50 years after visit by Kennedy, Ireland languishes

Unemployment up, government services slashed

Crowds cheered on President Kennedy during his visit to Cork, Ireland, in 1963. Rose petals were tossed in his path.
Crowds cheered on President Kennedy during his visit to Cork, Ireland, in 1963. Rose petals were tossed in his path.

DUBLIN — Oscar Wilde still lounges, louche-like, on a boulder in Merrion Square. As always, the Liffey, a river crossed by bridges named for playwrights and patriots, lumbers its way to the sea. Grafton Street is packed with moneyed pedestrians. But Irish ayes are missing.

The Gathering, as they call this year, is a campaign backed by the government and the tourism industry to induce the clamorous clans of Erin to pay a visit here. Given that half the world is Irish and the other half wants to be, in Bill Clinton’s phrase, it’s an easy sell.

Yet what should be a year of discovery, a diaspora of 70 million summoned to the home of their not-so-distant ancestors, is clouded by a bittersweet anniversary. Fifty years ago the last king of Ireland, President John F. Kennedy, came to the land of his great-grandfather Patrick. A few months later, he was gone, shot by an assassin in Dallas.


To look back now, at a time when Ireland and the United States are staggered by doubt, is to realize how much has changed in the half-century since he was here — change, in too many respects, for the worse.

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Kennedy was mobbed. Over several days, he delighted a lyrical people with his wit and his one-liners. He charmed old ladies, nuns, and schoolgirls. He lifted hearts by his very presence: Here was the leader of the free world, the descendant of people who fled a famine that killed a million Irish.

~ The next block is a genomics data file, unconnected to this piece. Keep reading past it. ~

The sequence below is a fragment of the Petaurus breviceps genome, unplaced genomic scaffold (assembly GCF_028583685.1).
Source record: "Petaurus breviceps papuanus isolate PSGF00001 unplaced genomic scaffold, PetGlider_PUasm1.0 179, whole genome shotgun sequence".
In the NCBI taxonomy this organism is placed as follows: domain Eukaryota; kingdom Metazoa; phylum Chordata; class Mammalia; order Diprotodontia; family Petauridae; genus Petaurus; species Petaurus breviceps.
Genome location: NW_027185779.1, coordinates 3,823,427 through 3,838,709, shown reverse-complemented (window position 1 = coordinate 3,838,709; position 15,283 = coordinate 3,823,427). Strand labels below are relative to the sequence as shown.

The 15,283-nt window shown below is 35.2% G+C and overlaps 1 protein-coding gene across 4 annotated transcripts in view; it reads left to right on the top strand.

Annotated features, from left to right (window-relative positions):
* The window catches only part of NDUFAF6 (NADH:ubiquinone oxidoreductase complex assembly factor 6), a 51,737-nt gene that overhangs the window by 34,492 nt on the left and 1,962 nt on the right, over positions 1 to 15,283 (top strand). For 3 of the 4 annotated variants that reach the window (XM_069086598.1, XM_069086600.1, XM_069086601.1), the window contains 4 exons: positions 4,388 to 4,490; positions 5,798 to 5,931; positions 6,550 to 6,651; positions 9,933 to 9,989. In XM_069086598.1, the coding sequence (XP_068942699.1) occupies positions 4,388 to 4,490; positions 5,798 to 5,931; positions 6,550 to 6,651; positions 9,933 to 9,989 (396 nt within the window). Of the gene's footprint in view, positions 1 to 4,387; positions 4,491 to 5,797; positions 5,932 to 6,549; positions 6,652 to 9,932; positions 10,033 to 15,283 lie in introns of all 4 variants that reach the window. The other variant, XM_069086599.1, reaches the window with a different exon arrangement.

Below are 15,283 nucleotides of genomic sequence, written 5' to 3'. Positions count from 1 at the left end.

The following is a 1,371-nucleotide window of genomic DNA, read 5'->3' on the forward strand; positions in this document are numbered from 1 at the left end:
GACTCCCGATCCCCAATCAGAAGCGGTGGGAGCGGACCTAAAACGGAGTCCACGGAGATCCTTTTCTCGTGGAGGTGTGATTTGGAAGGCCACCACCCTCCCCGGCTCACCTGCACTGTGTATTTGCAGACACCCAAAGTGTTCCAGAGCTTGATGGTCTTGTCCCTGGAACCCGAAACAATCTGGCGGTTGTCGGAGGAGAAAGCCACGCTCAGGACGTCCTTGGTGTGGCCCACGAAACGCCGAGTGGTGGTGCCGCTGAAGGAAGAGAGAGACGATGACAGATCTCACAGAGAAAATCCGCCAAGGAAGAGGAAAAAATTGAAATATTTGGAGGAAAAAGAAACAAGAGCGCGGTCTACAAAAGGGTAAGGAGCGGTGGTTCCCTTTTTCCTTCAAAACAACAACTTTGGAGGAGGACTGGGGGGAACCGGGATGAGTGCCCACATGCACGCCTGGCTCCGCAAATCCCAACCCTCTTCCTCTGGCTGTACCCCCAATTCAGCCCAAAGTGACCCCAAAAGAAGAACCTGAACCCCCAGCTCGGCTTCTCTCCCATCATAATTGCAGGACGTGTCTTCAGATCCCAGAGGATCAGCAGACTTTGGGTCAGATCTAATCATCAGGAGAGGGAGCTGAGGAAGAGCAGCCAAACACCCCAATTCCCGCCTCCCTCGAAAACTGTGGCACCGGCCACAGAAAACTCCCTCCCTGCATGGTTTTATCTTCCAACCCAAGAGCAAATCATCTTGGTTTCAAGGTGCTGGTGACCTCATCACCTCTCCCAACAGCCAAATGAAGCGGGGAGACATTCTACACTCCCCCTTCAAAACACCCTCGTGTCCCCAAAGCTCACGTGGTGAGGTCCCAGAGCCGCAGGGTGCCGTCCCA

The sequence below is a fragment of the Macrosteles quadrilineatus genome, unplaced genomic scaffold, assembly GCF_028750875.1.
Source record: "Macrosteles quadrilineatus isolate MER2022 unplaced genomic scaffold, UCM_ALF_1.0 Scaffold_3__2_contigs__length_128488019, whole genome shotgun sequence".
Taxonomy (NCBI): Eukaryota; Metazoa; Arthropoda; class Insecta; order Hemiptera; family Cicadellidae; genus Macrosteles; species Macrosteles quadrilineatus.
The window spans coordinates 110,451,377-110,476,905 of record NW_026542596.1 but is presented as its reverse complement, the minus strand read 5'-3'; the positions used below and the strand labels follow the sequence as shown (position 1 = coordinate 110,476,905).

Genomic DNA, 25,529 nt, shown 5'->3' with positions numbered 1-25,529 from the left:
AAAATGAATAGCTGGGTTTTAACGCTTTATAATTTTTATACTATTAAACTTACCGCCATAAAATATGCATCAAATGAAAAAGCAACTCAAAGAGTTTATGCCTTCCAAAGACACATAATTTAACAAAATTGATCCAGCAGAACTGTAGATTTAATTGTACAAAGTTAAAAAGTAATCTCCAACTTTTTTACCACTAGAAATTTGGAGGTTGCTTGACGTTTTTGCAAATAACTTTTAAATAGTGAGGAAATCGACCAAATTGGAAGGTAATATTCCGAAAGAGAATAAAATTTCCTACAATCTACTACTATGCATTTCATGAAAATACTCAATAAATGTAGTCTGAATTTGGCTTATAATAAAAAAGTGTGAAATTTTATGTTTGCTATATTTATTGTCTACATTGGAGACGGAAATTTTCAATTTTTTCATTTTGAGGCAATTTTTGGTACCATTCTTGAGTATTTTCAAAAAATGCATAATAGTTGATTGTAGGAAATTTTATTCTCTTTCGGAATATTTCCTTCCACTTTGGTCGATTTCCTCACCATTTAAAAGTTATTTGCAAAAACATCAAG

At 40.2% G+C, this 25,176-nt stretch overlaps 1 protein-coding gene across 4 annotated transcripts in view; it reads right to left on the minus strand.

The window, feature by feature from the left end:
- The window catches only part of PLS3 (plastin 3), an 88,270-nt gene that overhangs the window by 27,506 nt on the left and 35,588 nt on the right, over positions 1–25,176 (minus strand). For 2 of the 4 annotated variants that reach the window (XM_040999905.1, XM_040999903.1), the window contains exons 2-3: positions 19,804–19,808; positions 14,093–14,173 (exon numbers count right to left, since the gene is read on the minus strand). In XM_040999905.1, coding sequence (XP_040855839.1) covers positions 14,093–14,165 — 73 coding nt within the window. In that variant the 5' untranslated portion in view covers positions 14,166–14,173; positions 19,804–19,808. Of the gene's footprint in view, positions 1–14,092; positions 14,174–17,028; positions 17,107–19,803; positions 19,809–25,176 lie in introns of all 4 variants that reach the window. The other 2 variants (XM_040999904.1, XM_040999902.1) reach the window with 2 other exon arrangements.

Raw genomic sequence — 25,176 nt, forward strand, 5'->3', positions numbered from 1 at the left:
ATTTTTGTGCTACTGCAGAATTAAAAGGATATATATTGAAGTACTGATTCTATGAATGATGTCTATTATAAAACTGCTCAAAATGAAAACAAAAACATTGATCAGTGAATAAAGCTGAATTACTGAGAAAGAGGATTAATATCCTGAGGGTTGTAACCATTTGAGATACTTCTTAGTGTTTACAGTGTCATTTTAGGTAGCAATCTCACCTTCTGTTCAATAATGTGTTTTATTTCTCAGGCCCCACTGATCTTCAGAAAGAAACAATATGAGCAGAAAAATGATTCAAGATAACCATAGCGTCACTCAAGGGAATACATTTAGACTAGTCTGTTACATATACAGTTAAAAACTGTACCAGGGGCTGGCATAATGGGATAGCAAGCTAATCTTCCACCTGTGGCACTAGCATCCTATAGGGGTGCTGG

To see what time and good fortune had done to produce that youthful leader was to believe that anything was possible.

The Ireland he toured was the youngest of old countries, an independent nation barely 40 years on, finding its footing after 750 years of British occupation enforced by hangman’s noose and cannon. It was a poor island of farmers, shopkeepers, and laborers, a nation of devout Catholics.

It had a tomorrow, one that would lead to the Celtic Tiger period of a few years ago — an Ireland of unfathomable, and unsustainable, prosperity. Hipsters from Google and Facebook flooded pubs in Dublin’s Temple Bar area and danced to traditional music as mournful as it was infectious.


The crucifixes are gone from many homes, after an epic institutional failure of a church that protected pedophiles and abusers among its clerics. The belief in government as a force of good has been displaced as well. The ruling elite, aided and abetted by bankers, financiers, and insurers, wrecked this economy, and then got out on the bailout express.

Everyone else paid a price — in higher taxes, in across-the-board slashing of essential services, in real pain. The unemployment rate is still 15 percent, and nearly 1 in 4 mortgages are in arrears. Once again, the numbers are up regarding the greatest of all Irish exports — people. Since 2008, more than 300,000 have left.

What remains, in homes and shops and pubs, are pictures of Kennedy. He is forever frozen at age 46, when the American century was in full flower.

We could do things then — go to the moon, ensure health care for the elderly, legislate full citizenship rights for a race of people originally shipped to the country as property. Landmark environmental laws were passed under President Nixon, with robust support from both parties.

Ronald Reagan brought optimism and Cold War closure. Clinton, who idolized Kennedy, raised taxes and ushered in years of balanced budgets and record job gains.


It baffles people here why the US government was shut down and the global economy threatened with catastrophe.

It does no good to wonder what could have been — if Kennedy had lived, if a domino effect of downward economic moves had never happened, if one blow after another had not produced a Western world where too many people feel that the game is rigged against them.

But looking back is always productive. Memory is embedded in every square foot of Irish sod. These days, Kennedy’s visage is on posters and pamphlets at the Dublin airport — an effort to use him to inspire others to help Ireland. It’s a straightforward proposition: Bring a job to Ireland, and earn a government reward of 1,500 euros.

Well, it’s something. But at the same time, both countries would do well to recall the feeling of doubtless possibility from Kennedy’s era. It hasn’t entirely disappeared; it’s just so much harder to find.